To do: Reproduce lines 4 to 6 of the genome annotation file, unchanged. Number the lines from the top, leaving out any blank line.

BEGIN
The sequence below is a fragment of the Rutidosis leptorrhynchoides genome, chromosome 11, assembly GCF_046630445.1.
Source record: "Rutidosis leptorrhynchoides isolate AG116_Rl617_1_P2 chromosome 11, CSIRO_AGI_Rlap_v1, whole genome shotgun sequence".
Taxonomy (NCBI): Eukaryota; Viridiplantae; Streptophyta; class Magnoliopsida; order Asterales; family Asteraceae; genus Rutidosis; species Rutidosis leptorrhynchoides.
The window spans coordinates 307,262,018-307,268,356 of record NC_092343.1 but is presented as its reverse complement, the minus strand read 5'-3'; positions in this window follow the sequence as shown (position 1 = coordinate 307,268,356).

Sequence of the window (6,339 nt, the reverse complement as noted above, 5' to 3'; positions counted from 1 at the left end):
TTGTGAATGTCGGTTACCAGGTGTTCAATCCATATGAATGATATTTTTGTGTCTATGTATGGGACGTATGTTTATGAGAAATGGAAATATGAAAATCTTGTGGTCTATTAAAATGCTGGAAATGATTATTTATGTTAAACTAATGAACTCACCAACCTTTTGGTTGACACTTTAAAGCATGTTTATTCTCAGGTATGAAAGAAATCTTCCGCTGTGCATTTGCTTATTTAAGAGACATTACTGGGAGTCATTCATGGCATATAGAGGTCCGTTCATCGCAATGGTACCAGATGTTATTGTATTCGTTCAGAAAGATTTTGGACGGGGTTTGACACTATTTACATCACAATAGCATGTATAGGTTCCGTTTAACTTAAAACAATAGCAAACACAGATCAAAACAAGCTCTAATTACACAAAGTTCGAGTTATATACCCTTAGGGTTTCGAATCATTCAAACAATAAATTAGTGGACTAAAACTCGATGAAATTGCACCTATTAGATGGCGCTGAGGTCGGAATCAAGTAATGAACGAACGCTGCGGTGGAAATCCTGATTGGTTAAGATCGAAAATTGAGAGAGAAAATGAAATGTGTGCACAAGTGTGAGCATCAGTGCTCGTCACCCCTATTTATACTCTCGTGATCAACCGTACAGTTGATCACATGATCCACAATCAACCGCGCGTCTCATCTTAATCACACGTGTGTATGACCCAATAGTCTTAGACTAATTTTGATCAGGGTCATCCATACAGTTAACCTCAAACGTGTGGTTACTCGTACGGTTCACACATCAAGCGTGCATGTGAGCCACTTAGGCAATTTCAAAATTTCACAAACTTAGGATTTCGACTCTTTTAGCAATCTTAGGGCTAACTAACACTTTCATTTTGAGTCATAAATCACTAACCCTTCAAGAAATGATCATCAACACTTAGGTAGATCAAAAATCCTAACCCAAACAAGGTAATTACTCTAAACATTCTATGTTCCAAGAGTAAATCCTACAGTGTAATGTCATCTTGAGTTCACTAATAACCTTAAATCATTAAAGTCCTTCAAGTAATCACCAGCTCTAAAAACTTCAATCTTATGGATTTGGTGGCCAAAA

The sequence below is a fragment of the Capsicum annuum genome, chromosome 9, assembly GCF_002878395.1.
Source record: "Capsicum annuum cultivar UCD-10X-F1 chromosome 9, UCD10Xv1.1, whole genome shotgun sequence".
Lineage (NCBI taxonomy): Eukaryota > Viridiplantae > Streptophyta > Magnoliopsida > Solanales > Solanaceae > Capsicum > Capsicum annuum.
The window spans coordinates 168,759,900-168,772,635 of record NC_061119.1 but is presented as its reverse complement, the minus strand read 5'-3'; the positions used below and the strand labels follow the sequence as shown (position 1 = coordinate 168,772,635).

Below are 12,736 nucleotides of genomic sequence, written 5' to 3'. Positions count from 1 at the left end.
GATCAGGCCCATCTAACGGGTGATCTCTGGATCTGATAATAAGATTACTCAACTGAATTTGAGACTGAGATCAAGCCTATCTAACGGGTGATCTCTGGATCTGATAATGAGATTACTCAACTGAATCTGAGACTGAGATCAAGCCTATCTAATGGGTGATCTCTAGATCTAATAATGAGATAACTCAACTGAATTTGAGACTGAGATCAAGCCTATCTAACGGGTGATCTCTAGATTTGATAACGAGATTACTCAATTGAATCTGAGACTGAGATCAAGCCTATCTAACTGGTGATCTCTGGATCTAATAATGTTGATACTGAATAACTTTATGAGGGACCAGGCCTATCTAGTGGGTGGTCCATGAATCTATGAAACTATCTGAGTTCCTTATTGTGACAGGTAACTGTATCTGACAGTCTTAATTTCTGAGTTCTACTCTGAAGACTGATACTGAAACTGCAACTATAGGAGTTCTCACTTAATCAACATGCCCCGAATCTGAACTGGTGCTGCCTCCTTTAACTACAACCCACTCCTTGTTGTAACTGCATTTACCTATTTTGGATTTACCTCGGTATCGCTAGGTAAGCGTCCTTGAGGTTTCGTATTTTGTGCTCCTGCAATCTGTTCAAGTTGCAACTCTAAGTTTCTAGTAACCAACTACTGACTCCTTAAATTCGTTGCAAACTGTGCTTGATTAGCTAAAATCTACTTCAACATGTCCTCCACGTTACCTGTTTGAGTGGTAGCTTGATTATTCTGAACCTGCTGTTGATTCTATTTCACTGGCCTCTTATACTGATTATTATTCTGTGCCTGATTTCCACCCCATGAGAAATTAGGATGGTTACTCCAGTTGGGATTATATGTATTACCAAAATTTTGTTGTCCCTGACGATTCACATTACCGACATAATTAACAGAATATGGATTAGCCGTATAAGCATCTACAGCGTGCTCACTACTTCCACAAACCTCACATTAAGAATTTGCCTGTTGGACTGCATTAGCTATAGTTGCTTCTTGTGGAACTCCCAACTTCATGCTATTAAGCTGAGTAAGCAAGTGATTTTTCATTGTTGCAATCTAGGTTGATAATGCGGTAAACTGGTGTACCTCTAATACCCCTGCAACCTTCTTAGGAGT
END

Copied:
The window spans coordinates 307,262,018-307,268,356 of record NC_092343.1 but is presented as its reverse complement, the minus strand read 5'-3'; positions in this window follow the sequence as shown (position 1 = coordinate 307,268,356).

Sequence of the window (6,339 nt, the reverse complement as noted above, 5' to 3'; positions counted from 1 at the left end):
TTGTGAATGTCGGTTACCAGGTGTTCAATCCATATGAATGATATTTTTGTGTCTATGTATGGGACGTATGTTTATGAGAAATGGAAATATGAAAATCTTGTGGTCTATTAAAATGCTGGAAATGATTATTTATGTTAAACTAATGAACTCACCAACCTTTTGGTTGACACTTTAAAGCATGTTTATTCTCAGGTATGAAAGAAATCTTCCGCTGTGCATTTGCTTATTTAAGAGACATTACTGGGAGTCATTCATGGCATATAGAGGTCCGTTCATCGCAATGGTACCAGATGTTATTGTATTCGTTCAGAAAGATTTTGGACGGGGTTTGACACTATTTACATCACAATAGCATGTATAGGTTCCGTTTAACTTAAAACAATAGCAAACACAGATCAAAACAAGCTCTAATTACACAAAGTTCGAGTTATATACCCTTAGGGTTTCGAATCATTCAAACAATAAATTAGTGGACTAAAACTCGATGAAATTGCACCTATTAGATGGCGCTGAGGTCGGAATCAAGTAATGAACGAACGCTGCGGTGGAAATCCTGATTGGTTAAGATCGAAAATTGAGAGAGAAAATGAAATGTGTGCACAAGTGTGAGCATCAGTGCTCGTCACCCCTATTTATACTCTCGTGATCAACCGTACAGTTGATCACATGATCCACAATCAACCGCGCGTCTCATCTTAATCACACGTGTGTATGACCCAATAGTCTTAGACTAATTTTGATCAGGGTCATCCATACAGTTAACCTCAAACGTGTGGTTACTCGTACGGTTCACACATCAAGCGTGCATGTGAGCCACTTAGGCAATTTCAAAATTTCACAAACTTAGGATTTCGACTCTTTTAGCAATCTTAGGGCTAACTAACACTTTCATTTTGAGTCATAAATCACTAACCCTTCAAGAAATGATCATCAACACTTAGGTAGATCAAAAATCCTAACCCAAACAAGGTAATTACTCTAAACATTCTATGTTCCAAGAGTAAATCCTACAGTGTAATGTCATCTTGAGTTCACTAATAACCTTAAATCATTAAAGTCCTTCAAGTAATCACCAGCTCTAAAAACTTCAATCTTATGGATTTGGTGGCCAAAA